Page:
Saturday, May 28, 2011

Go on App Engine Example - Part 1

The App Engine team recently announced support for Go as a runtime for use in apps. Summary up front, the App Engine SDK for the Go runtime is the easiest way I've found yet to get started with Go. As I change my code, it is recompiled in the background when I make a request to my app, so it feels very much like developing in a scripting language.

I've been excited about the Go language for some time now (specifics on why will have to wait for another post) so I was eager to try it out in one of my favorite platforms: App Engine. I wanted to start with something small, so I wrote a simplified version of a web app that I've been itching to write lately, a site for hosting plain text content. Specifically, I want something that preserves whitespace, allows me to line up columns of text, and supports non-English characters (Unicode). Those are the kinds of things I need to share and talk about code. Also there is a great deal more you can do with plain old monospaced text, maybe you'll find this useful as well.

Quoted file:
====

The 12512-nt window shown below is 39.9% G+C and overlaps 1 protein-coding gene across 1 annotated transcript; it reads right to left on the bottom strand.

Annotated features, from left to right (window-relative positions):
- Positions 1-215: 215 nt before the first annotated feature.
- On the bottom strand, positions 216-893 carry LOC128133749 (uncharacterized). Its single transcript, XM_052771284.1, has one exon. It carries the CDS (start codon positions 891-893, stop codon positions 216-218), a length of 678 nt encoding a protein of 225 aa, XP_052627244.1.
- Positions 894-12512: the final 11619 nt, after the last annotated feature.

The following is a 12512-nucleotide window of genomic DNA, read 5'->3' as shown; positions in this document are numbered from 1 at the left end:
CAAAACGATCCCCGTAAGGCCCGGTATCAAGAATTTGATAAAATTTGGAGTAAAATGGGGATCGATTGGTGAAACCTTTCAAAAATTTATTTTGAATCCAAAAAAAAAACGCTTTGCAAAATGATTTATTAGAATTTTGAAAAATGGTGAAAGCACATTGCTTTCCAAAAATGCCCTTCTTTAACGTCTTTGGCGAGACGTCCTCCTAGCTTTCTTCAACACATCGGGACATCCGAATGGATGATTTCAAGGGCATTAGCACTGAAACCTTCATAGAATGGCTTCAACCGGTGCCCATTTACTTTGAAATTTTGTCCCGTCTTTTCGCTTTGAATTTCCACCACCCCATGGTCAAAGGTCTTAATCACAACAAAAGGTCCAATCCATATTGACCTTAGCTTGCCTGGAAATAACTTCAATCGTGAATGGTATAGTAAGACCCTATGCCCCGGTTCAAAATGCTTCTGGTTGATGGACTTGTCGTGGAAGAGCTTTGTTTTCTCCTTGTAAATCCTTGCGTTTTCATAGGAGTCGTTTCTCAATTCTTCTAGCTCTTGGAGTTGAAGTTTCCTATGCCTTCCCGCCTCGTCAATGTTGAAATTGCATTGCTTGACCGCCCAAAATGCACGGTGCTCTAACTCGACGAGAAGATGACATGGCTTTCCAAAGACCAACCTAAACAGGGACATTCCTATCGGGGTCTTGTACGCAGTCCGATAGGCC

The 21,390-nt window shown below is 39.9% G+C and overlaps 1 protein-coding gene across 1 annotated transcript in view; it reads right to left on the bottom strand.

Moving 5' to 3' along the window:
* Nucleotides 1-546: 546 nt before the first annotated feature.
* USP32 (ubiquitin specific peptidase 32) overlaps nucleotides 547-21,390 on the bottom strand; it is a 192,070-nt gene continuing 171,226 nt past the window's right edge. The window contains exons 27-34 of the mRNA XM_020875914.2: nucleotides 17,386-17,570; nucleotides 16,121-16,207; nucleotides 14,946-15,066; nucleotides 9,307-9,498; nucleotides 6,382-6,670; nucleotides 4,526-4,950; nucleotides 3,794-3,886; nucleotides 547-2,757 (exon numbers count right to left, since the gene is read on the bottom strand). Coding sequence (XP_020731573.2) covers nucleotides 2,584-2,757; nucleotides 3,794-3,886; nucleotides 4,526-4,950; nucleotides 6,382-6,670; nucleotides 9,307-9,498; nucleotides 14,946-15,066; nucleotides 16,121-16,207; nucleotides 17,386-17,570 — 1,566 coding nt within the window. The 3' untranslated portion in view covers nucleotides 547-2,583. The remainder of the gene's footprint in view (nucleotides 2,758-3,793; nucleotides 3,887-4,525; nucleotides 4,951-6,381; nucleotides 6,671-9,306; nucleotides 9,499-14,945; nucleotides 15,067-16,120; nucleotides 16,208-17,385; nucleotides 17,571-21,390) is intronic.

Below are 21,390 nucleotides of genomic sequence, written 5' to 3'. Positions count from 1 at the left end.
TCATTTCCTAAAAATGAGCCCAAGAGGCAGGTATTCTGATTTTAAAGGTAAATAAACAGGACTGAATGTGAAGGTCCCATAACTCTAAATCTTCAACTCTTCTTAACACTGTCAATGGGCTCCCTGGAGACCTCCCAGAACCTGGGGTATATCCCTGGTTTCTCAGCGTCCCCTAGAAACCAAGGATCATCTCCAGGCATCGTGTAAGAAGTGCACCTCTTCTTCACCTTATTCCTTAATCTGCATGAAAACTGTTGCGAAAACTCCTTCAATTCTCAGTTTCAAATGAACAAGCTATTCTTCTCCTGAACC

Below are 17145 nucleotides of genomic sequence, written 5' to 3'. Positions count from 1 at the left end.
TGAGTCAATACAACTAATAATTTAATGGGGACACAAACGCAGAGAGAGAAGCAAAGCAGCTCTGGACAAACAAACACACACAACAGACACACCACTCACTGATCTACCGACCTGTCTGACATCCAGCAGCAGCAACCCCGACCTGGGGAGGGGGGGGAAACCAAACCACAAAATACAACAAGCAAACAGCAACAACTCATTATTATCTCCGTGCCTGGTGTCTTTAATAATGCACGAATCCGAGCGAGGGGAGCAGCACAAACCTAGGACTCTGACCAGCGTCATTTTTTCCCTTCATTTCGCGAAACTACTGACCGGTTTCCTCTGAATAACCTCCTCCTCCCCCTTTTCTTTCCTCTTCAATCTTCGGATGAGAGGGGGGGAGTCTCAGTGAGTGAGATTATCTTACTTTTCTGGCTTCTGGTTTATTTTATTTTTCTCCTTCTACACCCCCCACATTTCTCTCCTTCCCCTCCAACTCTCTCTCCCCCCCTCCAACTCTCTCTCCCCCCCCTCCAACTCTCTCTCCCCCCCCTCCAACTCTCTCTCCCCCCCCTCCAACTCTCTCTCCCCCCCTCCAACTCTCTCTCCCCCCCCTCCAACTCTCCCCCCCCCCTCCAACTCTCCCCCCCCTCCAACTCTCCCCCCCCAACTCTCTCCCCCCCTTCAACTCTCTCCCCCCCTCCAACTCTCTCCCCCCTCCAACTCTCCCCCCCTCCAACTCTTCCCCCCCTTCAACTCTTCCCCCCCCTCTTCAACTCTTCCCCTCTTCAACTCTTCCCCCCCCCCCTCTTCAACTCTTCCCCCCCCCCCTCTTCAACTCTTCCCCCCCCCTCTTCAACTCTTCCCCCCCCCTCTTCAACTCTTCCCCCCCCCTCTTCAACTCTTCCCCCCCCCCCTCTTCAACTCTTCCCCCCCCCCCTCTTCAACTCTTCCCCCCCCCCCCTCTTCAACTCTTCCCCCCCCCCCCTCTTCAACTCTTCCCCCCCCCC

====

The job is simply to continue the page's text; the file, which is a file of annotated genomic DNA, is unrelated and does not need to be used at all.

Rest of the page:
With that objective in mind I give you the Plain Text Machine. This little app lets you enter a small amount of text, somewhere around 2,000 characters, and gives you a link that others can visit to see an HTML reproduction of your writing. I mentioned I wanted to keep this simple, so here's the odd little bit, this app doesn't store your text anywhere. The URL that is generated contains the text, hence the somewhat low limit on message length. It certainly keeps the app simple, the most complex logic is that which converts the text from the URL into HTML.

A request starts by hitting the Init function:
func init() {
http.HandleFunc("/", handle)
http.HandleFunc("/show", show)
The main page, at /, is just static content, we're just interested in the /show handler. It looks like this:
func show(w http.ResponseWriter, r *http.Request) {
w.Header().Set("Content-Type", "text/html; charset=utf-8")
// Get the message from the URL.
PrintHtml(utf8.NewString(r.FormValue("msg")), w)
The above does two things, sets the content type of our response so that the browser will know it is HTML, and reads the message URL parameter from the request to convert it to HTML.

The PrintHtml method prints out some boilerplate HTML then reads the message one character at a time and converts each character to its HTML-safe equivalent. There's a tiny bit of complexity to make sure that the whitespace is preserved instead of being collapsed as would normally be done with repeated spaces in HTML. Here's the code: